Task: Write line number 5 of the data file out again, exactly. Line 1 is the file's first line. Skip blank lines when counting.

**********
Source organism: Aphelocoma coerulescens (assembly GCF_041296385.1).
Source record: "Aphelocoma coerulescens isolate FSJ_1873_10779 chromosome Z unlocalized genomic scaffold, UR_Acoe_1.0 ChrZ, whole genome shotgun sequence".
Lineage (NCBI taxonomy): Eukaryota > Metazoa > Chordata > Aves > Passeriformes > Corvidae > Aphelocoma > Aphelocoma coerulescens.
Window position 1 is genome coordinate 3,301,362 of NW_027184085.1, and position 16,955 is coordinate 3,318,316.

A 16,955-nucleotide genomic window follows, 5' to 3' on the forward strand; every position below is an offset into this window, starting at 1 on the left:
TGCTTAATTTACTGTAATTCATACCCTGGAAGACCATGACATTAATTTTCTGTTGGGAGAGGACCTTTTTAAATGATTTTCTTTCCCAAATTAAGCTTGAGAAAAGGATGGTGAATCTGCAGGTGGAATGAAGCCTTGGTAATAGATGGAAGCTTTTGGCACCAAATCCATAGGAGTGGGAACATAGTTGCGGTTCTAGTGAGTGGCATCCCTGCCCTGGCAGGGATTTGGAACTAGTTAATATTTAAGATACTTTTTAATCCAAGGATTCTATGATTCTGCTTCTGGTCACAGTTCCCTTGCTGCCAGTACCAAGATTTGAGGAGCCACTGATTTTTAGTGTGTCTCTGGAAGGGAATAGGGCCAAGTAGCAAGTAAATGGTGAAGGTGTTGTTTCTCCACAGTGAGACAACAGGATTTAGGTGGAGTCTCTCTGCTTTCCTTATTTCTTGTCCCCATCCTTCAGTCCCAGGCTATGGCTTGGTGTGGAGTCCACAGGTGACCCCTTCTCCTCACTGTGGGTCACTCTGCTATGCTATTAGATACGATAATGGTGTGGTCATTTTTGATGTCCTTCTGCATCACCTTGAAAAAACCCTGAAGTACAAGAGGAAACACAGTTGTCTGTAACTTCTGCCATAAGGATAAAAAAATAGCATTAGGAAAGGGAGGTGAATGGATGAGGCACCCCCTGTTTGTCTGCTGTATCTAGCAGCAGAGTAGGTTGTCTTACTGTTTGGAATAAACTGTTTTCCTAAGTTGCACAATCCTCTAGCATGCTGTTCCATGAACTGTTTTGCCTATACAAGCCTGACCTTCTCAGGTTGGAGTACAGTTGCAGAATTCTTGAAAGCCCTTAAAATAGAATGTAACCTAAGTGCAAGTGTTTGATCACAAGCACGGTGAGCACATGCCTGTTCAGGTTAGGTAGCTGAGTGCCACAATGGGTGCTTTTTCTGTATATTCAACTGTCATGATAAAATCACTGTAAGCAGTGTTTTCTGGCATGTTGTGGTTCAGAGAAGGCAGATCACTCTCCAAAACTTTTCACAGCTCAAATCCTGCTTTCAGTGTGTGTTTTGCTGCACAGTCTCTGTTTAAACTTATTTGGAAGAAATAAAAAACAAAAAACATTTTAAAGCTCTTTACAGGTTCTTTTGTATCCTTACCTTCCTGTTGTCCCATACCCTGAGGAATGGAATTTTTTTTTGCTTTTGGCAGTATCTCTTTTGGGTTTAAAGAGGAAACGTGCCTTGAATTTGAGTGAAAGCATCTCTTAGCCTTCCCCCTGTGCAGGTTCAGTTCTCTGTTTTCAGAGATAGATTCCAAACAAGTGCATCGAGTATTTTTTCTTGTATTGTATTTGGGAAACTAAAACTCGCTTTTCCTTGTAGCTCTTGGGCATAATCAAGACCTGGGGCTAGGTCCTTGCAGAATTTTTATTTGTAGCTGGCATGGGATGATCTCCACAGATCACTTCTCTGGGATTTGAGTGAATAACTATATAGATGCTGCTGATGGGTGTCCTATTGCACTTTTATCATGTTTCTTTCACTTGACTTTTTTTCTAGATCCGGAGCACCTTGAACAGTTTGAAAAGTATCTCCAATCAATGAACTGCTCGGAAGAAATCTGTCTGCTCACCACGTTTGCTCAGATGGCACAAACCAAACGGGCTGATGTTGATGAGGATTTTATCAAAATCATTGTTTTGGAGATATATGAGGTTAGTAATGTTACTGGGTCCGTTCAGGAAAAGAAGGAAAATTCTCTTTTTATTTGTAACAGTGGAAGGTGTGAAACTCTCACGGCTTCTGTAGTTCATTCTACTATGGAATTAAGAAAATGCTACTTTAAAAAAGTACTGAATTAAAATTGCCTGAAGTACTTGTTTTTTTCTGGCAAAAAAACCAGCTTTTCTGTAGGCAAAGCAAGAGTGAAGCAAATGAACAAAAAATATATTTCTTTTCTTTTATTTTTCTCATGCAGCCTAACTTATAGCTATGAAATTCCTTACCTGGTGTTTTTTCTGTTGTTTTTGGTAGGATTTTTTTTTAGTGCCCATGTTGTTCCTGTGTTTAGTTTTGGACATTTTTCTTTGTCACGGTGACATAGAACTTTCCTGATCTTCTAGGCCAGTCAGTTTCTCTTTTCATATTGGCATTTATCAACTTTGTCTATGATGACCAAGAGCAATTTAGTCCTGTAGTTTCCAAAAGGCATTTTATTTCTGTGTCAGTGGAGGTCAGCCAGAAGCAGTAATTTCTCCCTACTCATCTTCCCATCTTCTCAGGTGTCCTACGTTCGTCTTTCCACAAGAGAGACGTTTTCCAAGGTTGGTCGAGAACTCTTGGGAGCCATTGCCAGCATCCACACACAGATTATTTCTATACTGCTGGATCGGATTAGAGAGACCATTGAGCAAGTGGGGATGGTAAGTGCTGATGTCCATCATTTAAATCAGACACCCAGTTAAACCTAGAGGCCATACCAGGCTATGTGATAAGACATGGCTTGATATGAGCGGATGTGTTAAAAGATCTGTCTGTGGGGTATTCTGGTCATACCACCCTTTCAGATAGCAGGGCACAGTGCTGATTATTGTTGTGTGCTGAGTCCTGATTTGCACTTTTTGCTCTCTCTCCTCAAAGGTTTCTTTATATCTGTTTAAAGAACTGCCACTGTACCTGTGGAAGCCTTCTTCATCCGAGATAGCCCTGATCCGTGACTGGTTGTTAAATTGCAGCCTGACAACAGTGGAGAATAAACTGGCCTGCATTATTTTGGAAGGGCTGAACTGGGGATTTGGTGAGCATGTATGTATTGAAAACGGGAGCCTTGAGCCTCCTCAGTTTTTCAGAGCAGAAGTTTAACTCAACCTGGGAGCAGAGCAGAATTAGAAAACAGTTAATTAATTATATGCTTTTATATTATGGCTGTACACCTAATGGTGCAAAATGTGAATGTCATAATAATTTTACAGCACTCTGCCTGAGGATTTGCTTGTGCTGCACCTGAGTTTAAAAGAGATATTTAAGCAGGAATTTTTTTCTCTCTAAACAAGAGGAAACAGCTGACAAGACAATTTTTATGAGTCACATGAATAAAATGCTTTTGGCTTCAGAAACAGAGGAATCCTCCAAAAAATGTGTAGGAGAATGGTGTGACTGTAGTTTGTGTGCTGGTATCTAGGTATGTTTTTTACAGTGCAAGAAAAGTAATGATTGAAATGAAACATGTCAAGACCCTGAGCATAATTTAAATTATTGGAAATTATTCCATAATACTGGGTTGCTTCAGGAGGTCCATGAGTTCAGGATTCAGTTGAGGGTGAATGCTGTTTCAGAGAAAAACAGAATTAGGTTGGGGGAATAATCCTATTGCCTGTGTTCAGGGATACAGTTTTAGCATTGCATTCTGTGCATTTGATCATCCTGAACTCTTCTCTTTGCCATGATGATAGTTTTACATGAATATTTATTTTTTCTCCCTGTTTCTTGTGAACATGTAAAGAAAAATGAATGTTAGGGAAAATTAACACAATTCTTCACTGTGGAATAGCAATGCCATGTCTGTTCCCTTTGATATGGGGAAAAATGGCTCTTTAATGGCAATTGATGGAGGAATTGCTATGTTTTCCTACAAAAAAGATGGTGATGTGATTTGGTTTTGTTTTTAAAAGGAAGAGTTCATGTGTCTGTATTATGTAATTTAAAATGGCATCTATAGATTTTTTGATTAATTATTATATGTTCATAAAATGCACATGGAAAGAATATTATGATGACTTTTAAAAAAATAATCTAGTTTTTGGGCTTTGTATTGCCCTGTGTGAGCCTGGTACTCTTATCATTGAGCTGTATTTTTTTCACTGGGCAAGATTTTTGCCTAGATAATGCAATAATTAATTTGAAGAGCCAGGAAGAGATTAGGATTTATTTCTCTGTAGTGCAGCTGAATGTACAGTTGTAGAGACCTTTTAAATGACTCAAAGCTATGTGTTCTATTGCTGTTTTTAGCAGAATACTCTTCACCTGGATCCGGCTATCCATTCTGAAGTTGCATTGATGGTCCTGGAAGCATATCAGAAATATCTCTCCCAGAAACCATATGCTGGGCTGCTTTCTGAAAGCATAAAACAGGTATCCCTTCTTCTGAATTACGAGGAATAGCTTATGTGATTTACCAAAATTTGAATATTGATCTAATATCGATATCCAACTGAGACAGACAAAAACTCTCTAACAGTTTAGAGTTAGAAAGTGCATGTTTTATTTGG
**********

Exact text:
A 16,955-nucleotide genomic window follows, 5' to 3' on the forward strand; every position below is an offset into this window, starting at 1 on the left: